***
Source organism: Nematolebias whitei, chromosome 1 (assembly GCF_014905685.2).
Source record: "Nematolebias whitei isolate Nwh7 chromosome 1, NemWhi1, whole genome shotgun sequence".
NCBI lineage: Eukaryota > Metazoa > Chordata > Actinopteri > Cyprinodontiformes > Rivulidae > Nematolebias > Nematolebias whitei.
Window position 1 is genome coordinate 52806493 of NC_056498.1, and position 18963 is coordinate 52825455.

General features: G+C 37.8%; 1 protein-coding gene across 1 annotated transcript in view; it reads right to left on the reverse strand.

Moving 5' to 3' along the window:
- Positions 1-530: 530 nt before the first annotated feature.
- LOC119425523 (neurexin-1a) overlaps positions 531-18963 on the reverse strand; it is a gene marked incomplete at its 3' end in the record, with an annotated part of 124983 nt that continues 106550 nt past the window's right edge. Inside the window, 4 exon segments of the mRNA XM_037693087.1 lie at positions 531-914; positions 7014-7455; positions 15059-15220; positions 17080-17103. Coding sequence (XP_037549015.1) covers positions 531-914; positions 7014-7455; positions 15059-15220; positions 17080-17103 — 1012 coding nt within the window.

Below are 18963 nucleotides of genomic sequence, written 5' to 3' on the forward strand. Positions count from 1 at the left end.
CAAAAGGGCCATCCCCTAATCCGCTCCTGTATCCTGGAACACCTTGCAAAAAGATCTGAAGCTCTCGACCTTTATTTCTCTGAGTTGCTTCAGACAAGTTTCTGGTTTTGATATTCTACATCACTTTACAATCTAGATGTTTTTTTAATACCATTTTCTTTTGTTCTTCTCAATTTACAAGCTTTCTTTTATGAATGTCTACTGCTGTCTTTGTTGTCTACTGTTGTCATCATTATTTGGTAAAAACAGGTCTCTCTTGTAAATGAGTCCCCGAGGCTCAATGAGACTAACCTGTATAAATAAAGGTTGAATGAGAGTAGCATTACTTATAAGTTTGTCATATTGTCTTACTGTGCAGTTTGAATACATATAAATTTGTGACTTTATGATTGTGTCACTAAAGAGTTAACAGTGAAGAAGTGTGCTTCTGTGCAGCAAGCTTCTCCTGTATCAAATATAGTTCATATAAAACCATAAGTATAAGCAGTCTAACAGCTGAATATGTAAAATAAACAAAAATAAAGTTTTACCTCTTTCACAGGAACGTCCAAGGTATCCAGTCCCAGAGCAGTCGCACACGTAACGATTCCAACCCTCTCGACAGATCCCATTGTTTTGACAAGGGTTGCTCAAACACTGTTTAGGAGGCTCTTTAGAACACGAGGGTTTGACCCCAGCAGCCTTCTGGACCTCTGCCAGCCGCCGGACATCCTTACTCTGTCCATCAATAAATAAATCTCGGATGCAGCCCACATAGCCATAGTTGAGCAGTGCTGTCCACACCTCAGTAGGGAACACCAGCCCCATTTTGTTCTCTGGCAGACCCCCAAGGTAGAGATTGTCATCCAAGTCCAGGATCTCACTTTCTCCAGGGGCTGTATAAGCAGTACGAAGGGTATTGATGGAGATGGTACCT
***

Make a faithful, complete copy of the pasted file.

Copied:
Source organism: Nematolebias whitei, chromosome 1 (assembly GCF_014905685.2).
Source record: "Nematolebias whitei isolate Nwh7 chromosome 1, NemWhi1, whole genome shotgun sequence".
NCBI lineage: Eukaryota > Metazoa > Chordata > Actinopteri > Cyprinodontiformes > Rivulidae > Nematolebias > Nematolebias whitei.
Window position 1 is genome coordinate 52806493 of NC_056498.1, and position 18963 is coordinate 52825455.

General features: G+C 37.8%; 1 protein-coding gene across 1 annotated transcript in view; it reads right to left on the reverse strand.

Moving 5' to 3' along the window:
- Positions 1-530: 530 nt before the first annotated feature.
- LOC119425523 (neurexin-1a) overlaps positions 531-18963 on the reverse strand; it is a gene marked incomplete at its 3' end in the record, with an annotated part of 124983 nt that continues 106550 nt past the window's right edge. Inside the window, 4 exon segments of the mRNA XM_037693087.1 lie at positions 531-914; positions 7014-7455; positions 15059-15220; positions 17080-17103. Coding sequence (XP_037549015.1) covers positions 531-914; positions 7014-7455; positions 15059-15220; positions 17080-17103 — 1012 coding nt within the window.

Below are 18963 nucleotides of genomic sequence, written 5' to 3' on the forward strand. Positions count from 1 at the left end.
CAAAAGGGCCATCCCCTAATCCGCTCCTGTATCCTGGAACACCTTGCAAAAAGATCTGAAGCTCTCGACCTTTATTTCTCTGAGTTGCTTCAGACAAGTTTCTGGTTTTGATATTCTACATCACTTTACAATCTAGATGTTTTTTTAATACCATTTTCTTTTGTTCTTCTCAATTTACAAGCTTTCTTTTATGAATGTCTACTGCTGTCTTTGTTGTCTACTGTTGTCATCATTATTTGGTAAAAACAGGTCTCTCTTGTAAATGAGTCCCCGAGGCTCAATGAGACTAACCTGTATAAATAAAGGTTGAATGAGAGTAGCATTACTTATAAGTTTGTCATATTGTCTTACTGTGCAGTTTGAATACATATAAATTTGTGACTTTATGATTGTGTCACTAAAGAGTTAACAGTGAAGAAGTGTGCTTCTGTGCAGCAAGCTTCTCCTGTATCAAATATAGTTCATATAAAACCATAAGTATAAGCAGTCTAACAGCTGAATATGTAAAATAAACAAAAATAAAGTTTTACCTCTTTCACAGGAACGTCCAAGGTATCCAGTCCCAGAGCAGTCGCACACGTAACGATTCCAACCCTCTCGACAGATCCCATTGTTTTGACAAGGGTTGCTCAAACACTGTTTAGGAGGCTCTTTAGAACACGAGGGTTTGACCCCAGCAGCCTTCTGGACCTCTGCCAGCCGCCGGACATCCTTACTCTGTCCATCAATAAATAAATCTCGGATGCAGCCCACATAGCCATAGTTGAGCAGTGCTGTCCACACCTCAGTAGGGAACACCAGCCCCATTTTGTTCTCTGGCAGACCCCCAAGGTAGAGATTGTCATCCAAGTCCAGGATCTCACTTTCTCCAGGGGCTGTATAAGCAGTACGAAGGGTATTGATGGAGATGGTACCT